I grew up a child of the eighties and can still recall the television ad for a major toy store chain: “I don’t wanna grow up; I’m a Toys-R-Us kid!” I have on more than one occasion wondered if that little jingle, embedded in the sub-consciousness of millions of children now grown up, has contributed to the way we view the division between childhood and adulthood today.
In our culture, there is a new phenomenon: the thirty-five year old male who lives in his mom’s basement, still depending on her to do his laundry, make his breakfast, and wipe his nose. Although he reached adulthood way over a decade ago and is physically and mentally strong enough to get a job and secure an apartment for himself, he has for some reason failed to get moving.
Although there have been a plethora of books and articles written about this subject, there is a sister subject in the church that has been addressed far less: the phenomenon of the bottle-fed, pablum munching Christian. The believer in Christ, who although having walked with God for many years, is still eating and acting like a brand new Christian. And like their secular counterpart, they seem perfectly contented to stay that way!
I like to call this Peter Pan Christianity. You never have to grow up! You never have to face responsibility, never have to work, never have to serve others. Like a child, you believe life is one big opportunity for self-fulfillment, and self is what innocently consumes your thoughts and attentions all day long. Myface anyone? :)
How is spiritual maturity supposed to work, then?
When you placed your trust in Jesus Christ, you became a new creature, born a citizen of a new country... the Heavenly country. The Bible calls this the “Kingdom of Heaven”. Currently it remains invisible to our eyes, waiting in the spiritual heavens above, but will someday be revealed on earth and become just as tangible and physical as the room you are sitting in.
Just as babies are cared for in the physical realm, spiritually, new Christians need to be nurtured and fed, taught and directed, by those more mature in faith. There is no expectation upon them to care for themselves or others. They are dependents, and that is God’s perfect design.
But babies don’t stay babies, do they? Like earthly children, believers will continue to grow, and through the process of discovering their interests and abilities, will begin to see beyond their state of childhood dependence to a time when they themselves will be able to serve others in a unique and special way.
When a young person discovers the direction they want to go with their lives and set off from their childhood home in pursuit of it, we would say that they have reached adulthood. Likewise, a believer should eventually reach the point in which they are ready to step out in faith into the calling and plan that God has upon their life.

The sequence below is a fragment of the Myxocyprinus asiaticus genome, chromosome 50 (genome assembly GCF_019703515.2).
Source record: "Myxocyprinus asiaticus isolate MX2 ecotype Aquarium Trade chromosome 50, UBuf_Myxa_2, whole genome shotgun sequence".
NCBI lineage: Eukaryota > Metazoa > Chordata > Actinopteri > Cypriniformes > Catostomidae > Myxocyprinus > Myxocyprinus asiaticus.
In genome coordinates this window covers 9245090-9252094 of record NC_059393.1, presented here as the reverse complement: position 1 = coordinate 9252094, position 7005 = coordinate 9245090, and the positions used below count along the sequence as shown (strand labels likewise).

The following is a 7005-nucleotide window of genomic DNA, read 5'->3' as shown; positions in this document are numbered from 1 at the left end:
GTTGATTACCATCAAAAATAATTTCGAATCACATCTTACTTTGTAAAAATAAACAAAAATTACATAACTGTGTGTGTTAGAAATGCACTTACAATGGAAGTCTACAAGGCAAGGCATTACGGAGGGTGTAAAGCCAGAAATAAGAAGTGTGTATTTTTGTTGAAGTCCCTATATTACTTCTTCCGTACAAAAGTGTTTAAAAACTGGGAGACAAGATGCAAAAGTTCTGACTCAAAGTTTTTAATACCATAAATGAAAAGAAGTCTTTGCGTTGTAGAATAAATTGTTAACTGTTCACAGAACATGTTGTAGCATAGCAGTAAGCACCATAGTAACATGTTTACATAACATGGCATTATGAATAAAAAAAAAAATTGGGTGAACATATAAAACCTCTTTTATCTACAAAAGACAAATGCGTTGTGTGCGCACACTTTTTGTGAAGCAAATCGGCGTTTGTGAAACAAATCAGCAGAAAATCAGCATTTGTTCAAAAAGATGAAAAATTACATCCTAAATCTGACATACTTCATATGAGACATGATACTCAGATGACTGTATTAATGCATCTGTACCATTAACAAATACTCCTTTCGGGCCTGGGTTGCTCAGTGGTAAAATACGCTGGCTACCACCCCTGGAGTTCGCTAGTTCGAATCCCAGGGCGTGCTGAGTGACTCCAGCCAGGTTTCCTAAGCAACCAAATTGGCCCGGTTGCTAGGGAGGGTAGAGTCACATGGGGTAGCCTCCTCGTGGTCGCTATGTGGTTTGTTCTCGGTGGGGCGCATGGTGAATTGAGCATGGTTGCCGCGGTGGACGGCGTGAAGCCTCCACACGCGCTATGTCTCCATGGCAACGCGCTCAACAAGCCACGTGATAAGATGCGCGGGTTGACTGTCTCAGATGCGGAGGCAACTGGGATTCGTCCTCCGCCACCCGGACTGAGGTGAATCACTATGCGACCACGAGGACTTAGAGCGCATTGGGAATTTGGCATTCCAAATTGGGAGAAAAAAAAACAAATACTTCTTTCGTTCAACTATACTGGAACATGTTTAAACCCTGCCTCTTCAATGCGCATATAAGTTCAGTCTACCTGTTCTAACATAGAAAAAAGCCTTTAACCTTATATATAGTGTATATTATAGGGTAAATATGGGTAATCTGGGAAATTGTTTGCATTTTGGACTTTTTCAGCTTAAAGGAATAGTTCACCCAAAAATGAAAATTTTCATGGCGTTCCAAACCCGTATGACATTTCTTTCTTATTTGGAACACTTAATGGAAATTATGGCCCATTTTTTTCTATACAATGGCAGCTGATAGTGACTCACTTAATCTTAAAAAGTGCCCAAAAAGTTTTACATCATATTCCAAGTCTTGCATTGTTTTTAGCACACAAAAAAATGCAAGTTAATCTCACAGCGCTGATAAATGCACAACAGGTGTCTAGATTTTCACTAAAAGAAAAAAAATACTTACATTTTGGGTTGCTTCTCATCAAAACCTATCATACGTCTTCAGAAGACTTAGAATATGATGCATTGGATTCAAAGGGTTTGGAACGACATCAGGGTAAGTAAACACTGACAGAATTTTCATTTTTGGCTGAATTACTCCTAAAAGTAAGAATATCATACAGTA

How then, does it happen that so many in today’s churches are “failing to launch” out into real life? Is it for want of good Bible teaching? Is it for want of doctrinal training? Is it for lack of accountability? What is causing this stunted growth in the body of Christ?
One of the greatest factors involved in maturity in general is a gradual realization and awareness of both abilities beyond current expectations as well as opportunities to venture beyond current abilities. In other words, a teenager wants to go to a movie with friends. No one can drive him. After sulking for a while, he suddenly remembers that he is able to read road maps, and all at once realizes that he is capable of planning a route to a destination within his city, such as that movie theatre across town.
Epiphany: he can get there himself! He possess the reading, logic, and navigation skills to accurately interpret a common road map. The idea dawns: “I can get where I want to go without someone else taking me there.” Then the opportunity to expand current abilities reveals itself in the form of a bus ticket. He goes online to find out how to purchase one and how to use it. He locates bus stops along the route he intends to follow and notes the time schedule they follow. He is going to the movie! The motivation of independent travel and a hot new flick is sufficiently compelling to pursue further education and take a healthy risk in the way of independence. Launch!